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October 1, 2022
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General Plan: Commissioners weigh impact of more bird protections during remodels, upping housing at North 40 site

Difficult conversations about residential density begin

It was another late night for planning commissioners Monday, as they went through the Draft 2040 General Plan line by line, carrying on from where they left off April 13.

As the officials considered the potential impact of a suggested change to the Environmental and Sustainability Element, meant to protect birds by upping regulations on proposed retrofits, Commissioner Steve Raspe wondered if this might be a bridge too far.

“Any ADU, any re-siting of a property, could potentially trigger a whole study of the project to make sure there’s no endangering of the bird,” he said. “I’m not sure that’s the scenario we want to create.”

Chair Melanie Hanssen said the wording, proposed by the General Plan Advisory Committee, reminded her of sprucing up her kitchen.

“When the inspector came in, they wanted to check all the smoke detectors in the house—which I didn’t think was a bad idea,” she said. “But it was unrelated to the actual matter at hand.”

It would be fine to have a separate program that works toward protecting avian creatures, but it shouldn’t be phrased this way in the General Plan, she suggested.

“There might be some expectation, even if you’re making very small changes (like changing something that’s just a couple thousand dollars) you might be having to look at issues in other parts of your house,” she said. “That would be my only concern.”

So, in Commissioner Kathryn Janoff’s motion, while she accepted other suggestions from GPAC, this particular bit of red tape was left out, as she said it “could create problems, unforeseen, and that’s not what we want to do.”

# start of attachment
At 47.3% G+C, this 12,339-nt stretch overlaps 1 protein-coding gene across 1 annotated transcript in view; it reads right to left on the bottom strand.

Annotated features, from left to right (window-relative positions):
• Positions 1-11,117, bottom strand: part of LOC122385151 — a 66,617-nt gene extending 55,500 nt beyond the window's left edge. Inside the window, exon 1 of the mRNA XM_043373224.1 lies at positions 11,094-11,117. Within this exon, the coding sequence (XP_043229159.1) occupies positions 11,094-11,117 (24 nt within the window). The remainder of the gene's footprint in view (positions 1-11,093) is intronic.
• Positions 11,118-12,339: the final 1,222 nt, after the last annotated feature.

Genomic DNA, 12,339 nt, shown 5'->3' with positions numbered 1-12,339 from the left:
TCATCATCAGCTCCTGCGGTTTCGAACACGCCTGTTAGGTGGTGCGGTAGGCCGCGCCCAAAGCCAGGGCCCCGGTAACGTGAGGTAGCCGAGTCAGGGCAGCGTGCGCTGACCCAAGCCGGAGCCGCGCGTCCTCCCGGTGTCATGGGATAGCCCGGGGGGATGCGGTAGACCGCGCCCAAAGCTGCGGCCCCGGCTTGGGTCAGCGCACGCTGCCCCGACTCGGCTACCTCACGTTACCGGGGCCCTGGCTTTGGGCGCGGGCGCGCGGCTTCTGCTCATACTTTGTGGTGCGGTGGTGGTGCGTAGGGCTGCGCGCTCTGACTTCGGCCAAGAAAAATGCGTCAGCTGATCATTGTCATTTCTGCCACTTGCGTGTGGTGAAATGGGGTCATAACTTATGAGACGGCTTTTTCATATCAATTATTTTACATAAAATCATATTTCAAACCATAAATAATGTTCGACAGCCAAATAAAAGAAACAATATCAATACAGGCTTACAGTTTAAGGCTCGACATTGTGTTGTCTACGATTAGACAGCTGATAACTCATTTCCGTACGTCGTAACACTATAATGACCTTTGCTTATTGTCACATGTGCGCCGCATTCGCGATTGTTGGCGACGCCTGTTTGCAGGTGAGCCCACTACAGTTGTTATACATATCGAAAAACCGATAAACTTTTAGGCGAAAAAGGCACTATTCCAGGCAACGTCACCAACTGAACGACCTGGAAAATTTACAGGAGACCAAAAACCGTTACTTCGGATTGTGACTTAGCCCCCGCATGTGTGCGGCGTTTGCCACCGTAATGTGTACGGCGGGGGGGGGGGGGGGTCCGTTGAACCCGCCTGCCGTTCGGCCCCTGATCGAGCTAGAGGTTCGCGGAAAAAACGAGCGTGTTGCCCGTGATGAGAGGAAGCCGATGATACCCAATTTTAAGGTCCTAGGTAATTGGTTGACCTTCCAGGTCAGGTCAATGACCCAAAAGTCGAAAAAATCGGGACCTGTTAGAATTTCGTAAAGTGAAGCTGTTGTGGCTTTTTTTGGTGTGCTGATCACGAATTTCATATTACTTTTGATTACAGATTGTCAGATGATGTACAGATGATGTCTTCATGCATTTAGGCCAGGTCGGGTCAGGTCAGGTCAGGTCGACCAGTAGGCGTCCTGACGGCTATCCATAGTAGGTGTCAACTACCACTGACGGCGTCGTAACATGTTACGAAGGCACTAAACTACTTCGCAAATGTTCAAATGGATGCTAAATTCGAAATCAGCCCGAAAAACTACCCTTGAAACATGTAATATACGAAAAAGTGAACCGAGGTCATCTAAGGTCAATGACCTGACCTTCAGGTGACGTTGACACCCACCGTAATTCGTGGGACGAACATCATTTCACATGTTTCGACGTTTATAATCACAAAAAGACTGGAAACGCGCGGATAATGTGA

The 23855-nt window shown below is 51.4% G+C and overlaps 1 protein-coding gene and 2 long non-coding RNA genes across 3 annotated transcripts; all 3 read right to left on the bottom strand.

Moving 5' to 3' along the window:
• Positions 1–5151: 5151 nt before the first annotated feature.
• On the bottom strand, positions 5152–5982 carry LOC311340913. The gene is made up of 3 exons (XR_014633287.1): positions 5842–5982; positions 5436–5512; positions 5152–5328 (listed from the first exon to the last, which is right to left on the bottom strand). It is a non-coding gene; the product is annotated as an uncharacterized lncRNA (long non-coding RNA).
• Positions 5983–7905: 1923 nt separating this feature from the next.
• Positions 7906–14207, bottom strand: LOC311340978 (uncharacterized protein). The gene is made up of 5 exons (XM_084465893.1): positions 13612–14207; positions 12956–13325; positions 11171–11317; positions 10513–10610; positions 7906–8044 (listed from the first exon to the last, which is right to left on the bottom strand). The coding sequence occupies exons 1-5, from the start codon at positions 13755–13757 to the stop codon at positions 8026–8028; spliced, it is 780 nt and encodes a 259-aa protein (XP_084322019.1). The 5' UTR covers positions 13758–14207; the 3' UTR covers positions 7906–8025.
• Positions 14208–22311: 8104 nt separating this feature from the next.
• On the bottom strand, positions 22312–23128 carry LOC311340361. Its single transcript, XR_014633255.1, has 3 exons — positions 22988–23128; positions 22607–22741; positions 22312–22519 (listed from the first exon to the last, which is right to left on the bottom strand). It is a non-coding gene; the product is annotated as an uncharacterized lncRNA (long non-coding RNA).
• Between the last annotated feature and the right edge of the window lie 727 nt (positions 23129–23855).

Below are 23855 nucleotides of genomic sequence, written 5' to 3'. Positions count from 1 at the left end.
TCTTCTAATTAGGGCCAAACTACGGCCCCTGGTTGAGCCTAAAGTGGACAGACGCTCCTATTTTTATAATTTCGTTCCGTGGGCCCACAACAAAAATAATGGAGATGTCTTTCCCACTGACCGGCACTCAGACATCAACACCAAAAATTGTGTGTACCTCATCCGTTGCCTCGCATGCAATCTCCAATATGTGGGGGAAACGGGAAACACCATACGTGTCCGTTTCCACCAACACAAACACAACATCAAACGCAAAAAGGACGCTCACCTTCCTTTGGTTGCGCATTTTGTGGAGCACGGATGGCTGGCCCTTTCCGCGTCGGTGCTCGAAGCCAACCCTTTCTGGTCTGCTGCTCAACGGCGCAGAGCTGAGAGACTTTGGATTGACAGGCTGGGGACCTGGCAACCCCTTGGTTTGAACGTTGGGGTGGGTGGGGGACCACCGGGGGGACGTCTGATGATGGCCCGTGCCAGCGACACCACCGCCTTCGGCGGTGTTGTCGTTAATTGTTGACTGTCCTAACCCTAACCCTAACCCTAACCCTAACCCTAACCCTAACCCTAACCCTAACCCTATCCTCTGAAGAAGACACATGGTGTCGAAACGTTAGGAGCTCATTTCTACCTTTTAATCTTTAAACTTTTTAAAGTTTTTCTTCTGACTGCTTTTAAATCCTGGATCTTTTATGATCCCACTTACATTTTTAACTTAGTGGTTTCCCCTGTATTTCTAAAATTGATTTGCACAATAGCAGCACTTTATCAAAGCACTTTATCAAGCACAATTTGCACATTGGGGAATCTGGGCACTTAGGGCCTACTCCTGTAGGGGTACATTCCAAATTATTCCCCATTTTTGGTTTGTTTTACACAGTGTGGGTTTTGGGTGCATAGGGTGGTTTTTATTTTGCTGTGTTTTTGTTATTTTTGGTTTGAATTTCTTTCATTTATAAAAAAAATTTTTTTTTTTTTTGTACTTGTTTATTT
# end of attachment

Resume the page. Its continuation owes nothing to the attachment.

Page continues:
However, she did agree to another language tweak, which would put emphasis on “biological resources” and “protection of the night skies” during the design of building, street, landscape and parking area lighting.

This approach was approved unanimously.

As the Planning Commission picked through the Land Use Element, which was skipped over at the last meeting, the subject of potentially increasing housing on the North 40 development—and its environmental impact report—came up again.

“I’m in favor of modifying the specific plan to include more housing, particularly since the EIR for the North 40 would accommodate additional houses,” Janoff said. “It’s also one of the areas that’s on the Housing Element Advisory Board’s site selection list.”

Raspe wasn’t so sure.

“Just to air the contrary view—my only concern is those units are just coming online now, and so, we don’t really have a full sense of their impact on this community,” he said. “I’d like to have a further discussion of what the impact of those additional units might be to infrastructure.”

Hanssen noted that the North 40 has already been reviewed for environmental impacts for more than 700 units, though they’ve built many fewer.

“I remember there were significant unavoidable impacts, primarily to transpiration,” she said. “There was something in the order of $10-12 million of mitigation that was paid for by the developers to alleviate that…I’m not sure studying the thing further would have any impact.”

Commissioner Emily Thomas said environmental impacts should be analyzed if “any major changes” to the North 40 plan are pitched.

Community Development Director Joel Paulson said it was unclear if the North 40 developer would have to produce another EIR if it made big modifications.

Janoff said she doesn’t think California would even let Los Gatos load up a bunch more housing onto that property.

“We have to be careful,” she said. “We’re at a high level here with the General Plan.”

The Planning Commission left off in the middle of the Land Use Element. In particular, they saved discussion of the lightning-rod issue of whether to modify the new housing targets until their meeting, two days later.

Drew Penner
Drew Penner is an award-winning Canadian journalist whose reporting has appeared in the Globe and Mail, Good Times Santa Cruz, Los Angeles Times, Scotts Valley Press Banner, San Diego Union-Tribune, KCRW and the Vancouver Sun. Please send your Los Gatos and Santa Cruz County news tips to [email protected]

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